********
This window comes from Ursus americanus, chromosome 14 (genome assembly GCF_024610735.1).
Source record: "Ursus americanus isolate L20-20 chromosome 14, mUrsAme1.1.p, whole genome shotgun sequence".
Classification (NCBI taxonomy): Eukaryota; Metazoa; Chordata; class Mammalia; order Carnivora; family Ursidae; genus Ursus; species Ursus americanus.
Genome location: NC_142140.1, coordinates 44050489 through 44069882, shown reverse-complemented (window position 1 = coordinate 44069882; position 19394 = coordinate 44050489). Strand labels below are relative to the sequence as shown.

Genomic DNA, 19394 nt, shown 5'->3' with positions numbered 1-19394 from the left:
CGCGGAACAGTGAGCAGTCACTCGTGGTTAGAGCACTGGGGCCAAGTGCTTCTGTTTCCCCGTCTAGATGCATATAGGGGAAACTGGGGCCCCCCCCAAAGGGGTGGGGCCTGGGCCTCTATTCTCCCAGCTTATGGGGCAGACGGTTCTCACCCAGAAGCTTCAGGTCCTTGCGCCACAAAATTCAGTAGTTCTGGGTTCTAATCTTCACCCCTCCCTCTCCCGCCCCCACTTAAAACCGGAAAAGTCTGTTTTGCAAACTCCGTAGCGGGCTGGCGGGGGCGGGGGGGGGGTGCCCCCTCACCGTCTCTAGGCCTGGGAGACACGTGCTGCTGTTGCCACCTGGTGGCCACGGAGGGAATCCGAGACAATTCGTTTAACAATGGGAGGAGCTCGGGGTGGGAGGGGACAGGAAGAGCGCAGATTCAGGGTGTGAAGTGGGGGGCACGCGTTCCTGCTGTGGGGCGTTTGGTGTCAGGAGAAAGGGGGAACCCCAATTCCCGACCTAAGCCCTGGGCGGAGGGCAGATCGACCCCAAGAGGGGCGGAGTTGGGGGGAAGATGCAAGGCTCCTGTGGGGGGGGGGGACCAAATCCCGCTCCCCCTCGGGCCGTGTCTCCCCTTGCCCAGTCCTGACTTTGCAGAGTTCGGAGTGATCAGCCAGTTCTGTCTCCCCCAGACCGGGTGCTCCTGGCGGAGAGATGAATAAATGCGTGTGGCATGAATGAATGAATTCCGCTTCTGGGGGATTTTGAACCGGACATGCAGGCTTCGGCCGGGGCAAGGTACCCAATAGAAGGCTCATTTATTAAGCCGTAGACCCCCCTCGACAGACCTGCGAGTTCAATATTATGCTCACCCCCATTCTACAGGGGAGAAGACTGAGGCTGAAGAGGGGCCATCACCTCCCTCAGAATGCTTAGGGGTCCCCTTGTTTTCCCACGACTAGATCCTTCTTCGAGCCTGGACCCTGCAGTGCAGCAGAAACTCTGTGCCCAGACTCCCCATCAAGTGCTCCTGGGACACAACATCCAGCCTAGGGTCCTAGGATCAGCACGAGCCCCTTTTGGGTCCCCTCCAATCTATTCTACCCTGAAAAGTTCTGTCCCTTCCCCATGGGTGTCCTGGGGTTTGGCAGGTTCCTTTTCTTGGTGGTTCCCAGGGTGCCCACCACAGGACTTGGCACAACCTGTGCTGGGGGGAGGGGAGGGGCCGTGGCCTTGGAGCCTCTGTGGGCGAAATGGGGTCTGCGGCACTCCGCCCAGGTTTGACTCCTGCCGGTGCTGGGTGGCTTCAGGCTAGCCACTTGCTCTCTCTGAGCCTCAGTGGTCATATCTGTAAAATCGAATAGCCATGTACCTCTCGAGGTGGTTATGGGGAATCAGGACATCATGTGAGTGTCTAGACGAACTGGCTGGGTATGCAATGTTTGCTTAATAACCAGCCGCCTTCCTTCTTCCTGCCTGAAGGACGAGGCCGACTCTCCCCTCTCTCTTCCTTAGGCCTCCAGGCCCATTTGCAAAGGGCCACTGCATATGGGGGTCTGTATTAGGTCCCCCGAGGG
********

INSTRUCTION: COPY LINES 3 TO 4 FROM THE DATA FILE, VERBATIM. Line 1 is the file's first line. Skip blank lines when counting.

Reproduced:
Classification (NCBI taxonomy): Eukaryota; Metazoa; Chordata; class Mammalia; order Carnivora; family Ursidae; genus Ursus; species Ursus americanus.
Genome location: NC_142140.1, coordinates 44050489 through 44069882, shown reverse-complemented (window position 1 = coordinate 44069882; position 19394 = coordinate 44050489). Strand labels below are relative to the sequence as shown.